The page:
Faith is important to a lot of people and it makes me sad that being gay is a reason for some to shut others out, no matter what the religion is. Do the homework, not just “research” from the conservative side, but objective research from real science. Talk to gay Christians, or gay Muslims, or gay Jews. You’ll find many. There are plenty of gay atheists, too, in case you’re not religious. Get their perspective, and really, truly, listen to them without judgement. Listen to religious scholars on the other side with an open mind and pray for understanding.

There’s another reason I think this is an incredibly important topic. According to The Trevor Project, suicide is the second leading cause of death for people aged 10-24 and LGB youth seriously think about suicide three times more than heterosexual youth. (https://www.thetrevorproject.org/resources/preventing-suicide/facts-about-suicide/#sm.00001dqohxj19xof4dx2kuf9llet1) They would rather die than deal with the pain they feel from being rejected by the world, their places of worship, even their parents. That should say something to even the hardest heart. Think about that. Children would rather take their own lives than subject themselves to the humiliation heaped on them by those who think they are less than. As someone who has been on that precipice, that decision is born out of desperation, not attention-seeking. The methods used to change children are bogus, as proven over and again. Conversion therapy is cruel and it doesn’t work. You can’t “pray the gay away”, you can’t beat it out of someone, and you can’t change their mind. That’s not how it works. Again, do the research. Hear them.

LGBTQIA people are not broken, they don’t need to be fixed. Like everyone, they need to feel loved, they need to know that they are accepted, and treated with dignity and respect. I thank God, those long-ago high school and college friends, my brother,  and my sister-cousin, for being brave, for opening my eyes, for opening my mind. My life is richer and fuller for that, for the friends I have, for the love I am shown daily. I shudder to think of what my life could have been like if I hadn’t followed my heart.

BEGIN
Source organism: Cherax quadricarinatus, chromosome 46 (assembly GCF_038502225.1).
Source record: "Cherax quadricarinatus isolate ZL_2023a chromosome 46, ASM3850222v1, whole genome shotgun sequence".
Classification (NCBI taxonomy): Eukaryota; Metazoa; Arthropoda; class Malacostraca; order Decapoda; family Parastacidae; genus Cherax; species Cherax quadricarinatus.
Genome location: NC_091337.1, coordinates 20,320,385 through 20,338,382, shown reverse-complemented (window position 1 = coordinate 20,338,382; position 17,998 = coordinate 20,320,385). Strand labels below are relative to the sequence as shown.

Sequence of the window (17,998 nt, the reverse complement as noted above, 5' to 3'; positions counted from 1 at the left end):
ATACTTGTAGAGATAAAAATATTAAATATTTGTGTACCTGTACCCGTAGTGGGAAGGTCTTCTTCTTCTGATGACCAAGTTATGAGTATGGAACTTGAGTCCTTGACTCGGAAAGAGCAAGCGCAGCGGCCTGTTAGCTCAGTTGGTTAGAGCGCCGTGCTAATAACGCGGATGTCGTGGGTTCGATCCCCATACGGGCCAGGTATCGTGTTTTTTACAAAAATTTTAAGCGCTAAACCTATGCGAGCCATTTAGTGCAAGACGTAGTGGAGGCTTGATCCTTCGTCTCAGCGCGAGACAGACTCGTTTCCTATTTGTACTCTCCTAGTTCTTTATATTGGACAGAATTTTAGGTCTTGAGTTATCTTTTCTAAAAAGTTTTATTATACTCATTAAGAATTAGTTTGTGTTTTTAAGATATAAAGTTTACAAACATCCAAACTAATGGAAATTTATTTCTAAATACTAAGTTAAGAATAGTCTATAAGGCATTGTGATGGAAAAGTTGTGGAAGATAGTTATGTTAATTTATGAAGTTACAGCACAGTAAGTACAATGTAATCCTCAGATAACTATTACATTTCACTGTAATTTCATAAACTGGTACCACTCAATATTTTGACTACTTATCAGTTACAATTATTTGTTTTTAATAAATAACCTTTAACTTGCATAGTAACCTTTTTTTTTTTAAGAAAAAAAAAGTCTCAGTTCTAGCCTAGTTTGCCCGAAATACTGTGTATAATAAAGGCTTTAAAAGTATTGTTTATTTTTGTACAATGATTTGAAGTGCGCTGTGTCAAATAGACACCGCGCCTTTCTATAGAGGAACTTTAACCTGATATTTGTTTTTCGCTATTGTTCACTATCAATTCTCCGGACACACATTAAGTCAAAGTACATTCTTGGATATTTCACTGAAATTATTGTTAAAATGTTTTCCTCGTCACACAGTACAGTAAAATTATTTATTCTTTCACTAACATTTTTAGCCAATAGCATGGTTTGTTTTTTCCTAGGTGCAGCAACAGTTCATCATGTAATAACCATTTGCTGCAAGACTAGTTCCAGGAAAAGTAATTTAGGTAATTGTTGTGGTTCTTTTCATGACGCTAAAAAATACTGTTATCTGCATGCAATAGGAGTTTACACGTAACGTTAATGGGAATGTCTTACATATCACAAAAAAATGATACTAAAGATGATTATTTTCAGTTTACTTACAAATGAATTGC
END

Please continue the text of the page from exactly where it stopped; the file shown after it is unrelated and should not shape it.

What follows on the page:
Growth is often uncomfortable, because you often have to fix stuff, but the rewards are wonderful. When I see anti-gay protesters, so angry, waving their vile signs, it’s difficult to not be angry myself. I want to jump in and defend my friends and family so badly, but getting in someone’s face rarely changes their mind. Instead, I try to love. I try to set a good example. I try to stand up for what I know to be the right thing. I teach my students that using the word “gay” or “queer” as insults is not acceptable when the situation pops up, besides teaching acceptance of all as a norm.

I’m also still learning. As I mentioned, I want to be the best ally I can and I want to do it right. I make mistakes sometimes (I still have to make myself think of and say correct pronouns for the gender fluid, just because it’s a habit) but that’s part of growth and understanding and I welcome it, even when I screw up. I can do more.

So, Happy Pride Month. Much love to my family and friends who are celebrating and know that I have your back, always. May God bless you always.